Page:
by Danny Schechter
This is the time of the interregnum, the week between Christmas and the New Year, in the period between the end of the Bush disaster and the beginning of the Obama ascendancy.
It is a quiet time, a slow week (except for wars and coups, of course) and a moment for reflection before we cheer more for the passing of the last year then the coming of the next. The Zogby Poll found, “ Americans are overwhelming glad to say goodbye to 2008 but are somewhat unsure of the future. Americans are guardedly optimistic about 2009, but just as many feel that the coming year will be worse or the same as 2008.”
Many of us are looking for guidance from the past, perhaps even from the period when Herbert Hoover bid adieu and FDR waited for his turn at bat. The year was 1932. Here’s what it looked like:
How much things cost in 1932
Average Cost of new house $6,510.00
Average wages per year $1,650.00
Cost of a gallon of Gas 10 cents
Average Cost for house rent $18.00 per month
A loaf of Bread 7 cents
A LB of Hamburger Meat 10 cents
New Car Average Price $610.00
Known and very popular cialis coupon which gives all the chance to receive a discount for a preparation which has to be available and exactly cialis coupons has been found in the distant room of this big house about which wood-grouses in the houses tell.
was year of famine in Russia, hunger marches in Britain, Nazis
emerging in Germany, Gandhi striking for India’s independence,
and 13 million Americans out of work. A temporary halt to
foreclosures had been ordered while working hours and wages were cut.
The worst was still to come.
Clearly, prices have gone up quite a bit since then. Yet Randall Parker who wrote “Reflections on the Depression” sees parallels with today:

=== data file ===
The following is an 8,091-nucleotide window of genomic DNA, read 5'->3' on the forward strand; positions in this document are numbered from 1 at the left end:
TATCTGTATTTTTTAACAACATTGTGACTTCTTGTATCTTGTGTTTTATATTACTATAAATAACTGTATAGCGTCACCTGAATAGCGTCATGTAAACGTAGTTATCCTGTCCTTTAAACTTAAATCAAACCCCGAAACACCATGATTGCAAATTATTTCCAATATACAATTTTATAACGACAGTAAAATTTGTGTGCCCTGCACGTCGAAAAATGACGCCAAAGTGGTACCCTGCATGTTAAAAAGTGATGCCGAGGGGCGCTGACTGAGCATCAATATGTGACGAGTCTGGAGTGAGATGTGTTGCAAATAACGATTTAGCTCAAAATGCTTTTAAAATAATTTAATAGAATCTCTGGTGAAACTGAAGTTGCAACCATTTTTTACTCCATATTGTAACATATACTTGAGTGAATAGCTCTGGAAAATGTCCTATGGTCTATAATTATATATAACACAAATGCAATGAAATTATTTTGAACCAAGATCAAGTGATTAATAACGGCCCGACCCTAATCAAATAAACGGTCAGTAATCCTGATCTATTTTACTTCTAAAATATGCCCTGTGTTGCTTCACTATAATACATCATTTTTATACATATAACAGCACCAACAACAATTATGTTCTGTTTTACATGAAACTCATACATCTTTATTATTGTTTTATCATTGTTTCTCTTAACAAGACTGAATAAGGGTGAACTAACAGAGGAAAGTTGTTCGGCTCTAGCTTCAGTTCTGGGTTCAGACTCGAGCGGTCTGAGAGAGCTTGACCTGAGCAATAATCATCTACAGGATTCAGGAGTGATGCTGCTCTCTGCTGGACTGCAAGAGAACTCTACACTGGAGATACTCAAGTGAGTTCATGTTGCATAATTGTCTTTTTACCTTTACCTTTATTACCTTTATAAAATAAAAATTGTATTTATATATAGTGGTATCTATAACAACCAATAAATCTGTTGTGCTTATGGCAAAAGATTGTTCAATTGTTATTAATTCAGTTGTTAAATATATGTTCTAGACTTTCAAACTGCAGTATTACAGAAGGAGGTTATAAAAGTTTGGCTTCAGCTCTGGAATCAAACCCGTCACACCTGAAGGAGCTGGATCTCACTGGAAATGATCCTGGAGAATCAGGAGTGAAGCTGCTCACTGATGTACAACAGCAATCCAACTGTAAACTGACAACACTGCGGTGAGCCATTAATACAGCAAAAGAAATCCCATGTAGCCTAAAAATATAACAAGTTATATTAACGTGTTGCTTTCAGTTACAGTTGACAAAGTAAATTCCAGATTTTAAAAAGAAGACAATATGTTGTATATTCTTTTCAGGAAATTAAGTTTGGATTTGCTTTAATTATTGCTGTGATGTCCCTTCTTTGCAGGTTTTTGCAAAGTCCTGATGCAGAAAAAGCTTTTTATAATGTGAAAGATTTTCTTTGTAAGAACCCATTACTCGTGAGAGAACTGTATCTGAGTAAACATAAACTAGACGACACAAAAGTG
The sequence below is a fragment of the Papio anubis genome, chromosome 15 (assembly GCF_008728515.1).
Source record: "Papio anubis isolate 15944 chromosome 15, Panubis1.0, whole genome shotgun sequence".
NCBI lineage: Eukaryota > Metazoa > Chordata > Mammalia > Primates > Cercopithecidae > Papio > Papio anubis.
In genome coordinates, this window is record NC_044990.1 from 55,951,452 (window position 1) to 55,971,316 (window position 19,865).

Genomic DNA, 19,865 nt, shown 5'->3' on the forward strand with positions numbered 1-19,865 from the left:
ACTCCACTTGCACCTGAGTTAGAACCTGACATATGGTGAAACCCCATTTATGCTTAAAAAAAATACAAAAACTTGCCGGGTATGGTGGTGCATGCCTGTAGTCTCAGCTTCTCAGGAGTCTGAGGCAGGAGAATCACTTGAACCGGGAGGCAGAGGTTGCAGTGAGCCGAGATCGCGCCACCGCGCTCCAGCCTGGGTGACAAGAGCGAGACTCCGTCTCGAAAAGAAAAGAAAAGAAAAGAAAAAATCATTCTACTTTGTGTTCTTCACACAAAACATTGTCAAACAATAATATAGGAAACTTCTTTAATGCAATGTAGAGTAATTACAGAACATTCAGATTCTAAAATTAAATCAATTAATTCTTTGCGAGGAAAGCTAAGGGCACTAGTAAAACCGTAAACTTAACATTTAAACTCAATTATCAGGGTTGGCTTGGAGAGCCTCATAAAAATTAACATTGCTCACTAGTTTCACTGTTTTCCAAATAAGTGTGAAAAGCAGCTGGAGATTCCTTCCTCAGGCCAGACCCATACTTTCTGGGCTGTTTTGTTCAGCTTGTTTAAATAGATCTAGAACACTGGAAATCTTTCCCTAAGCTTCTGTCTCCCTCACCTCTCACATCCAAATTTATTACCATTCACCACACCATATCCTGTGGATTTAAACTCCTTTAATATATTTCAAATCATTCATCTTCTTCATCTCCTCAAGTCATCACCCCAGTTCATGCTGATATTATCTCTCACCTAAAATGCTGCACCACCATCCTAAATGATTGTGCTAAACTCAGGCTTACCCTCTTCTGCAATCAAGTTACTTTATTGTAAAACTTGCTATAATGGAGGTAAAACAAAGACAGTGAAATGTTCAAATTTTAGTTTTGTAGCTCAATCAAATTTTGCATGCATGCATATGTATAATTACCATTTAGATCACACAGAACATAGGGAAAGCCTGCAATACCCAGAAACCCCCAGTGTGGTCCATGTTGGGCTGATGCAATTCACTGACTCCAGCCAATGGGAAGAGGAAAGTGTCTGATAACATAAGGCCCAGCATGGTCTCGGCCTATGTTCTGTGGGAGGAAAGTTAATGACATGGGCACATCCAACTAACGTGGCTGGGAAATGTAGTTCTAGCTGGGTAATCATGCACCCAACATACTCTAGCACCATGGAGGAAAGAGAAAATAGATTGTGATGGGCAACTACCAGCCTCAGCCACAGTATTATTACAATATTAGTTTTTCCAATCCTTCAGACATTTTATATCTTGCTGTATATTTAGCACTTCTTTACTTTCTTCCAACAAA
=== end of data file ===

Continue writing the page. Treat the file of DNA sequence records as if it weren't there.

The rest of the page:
“In the 1920s, most everyone was saying that this was a new economy and all the old rules did not apply, Parker says. "We know from economic history — they said the same things in Japan in the 1980s and during the Internet bubble of the 1990s — that when you hear those words it is time to run like hell."
The same is true today, he adds. "People are saying that all the old rules don't apply. That it's a new economy. I say run like hell.’”
Well, where you gonna run to? As the gospel song has it, you can run to the rock but there is no rock. Will our Great Recession turn into a Greater Depression? What should we expect since everyone knows that if the new President is to fix the economy—a formidable task for any president--it won’t happen overnight. It took FDR years, and even then. It is said that it was the war that did ended the depression, not just the New Deal.
Predictions anyone? Here are some that are best forgotten from those years so long ago. Even then, not everyone was willing to admit what was coming.
”... a serious depression seems improbable; [we expect] recovery of business next spring, with further improvement in the fall." - HES, November 10, 1929
"The end of the decline of the Stock Market will probably not be long, only a few more days at most." - Irving Fisher, Professor of Economics at Yale University, November 14, 1929
"In most of the cities and towns of this country, this Wall Street panic will have no effect."- Paul Block (President of the Block newspaper chain), editorial, November 15, 1929
"Financial storm definitely passed."- Bernard Baruch, cablegram to Winston Churchill, November 15, 1929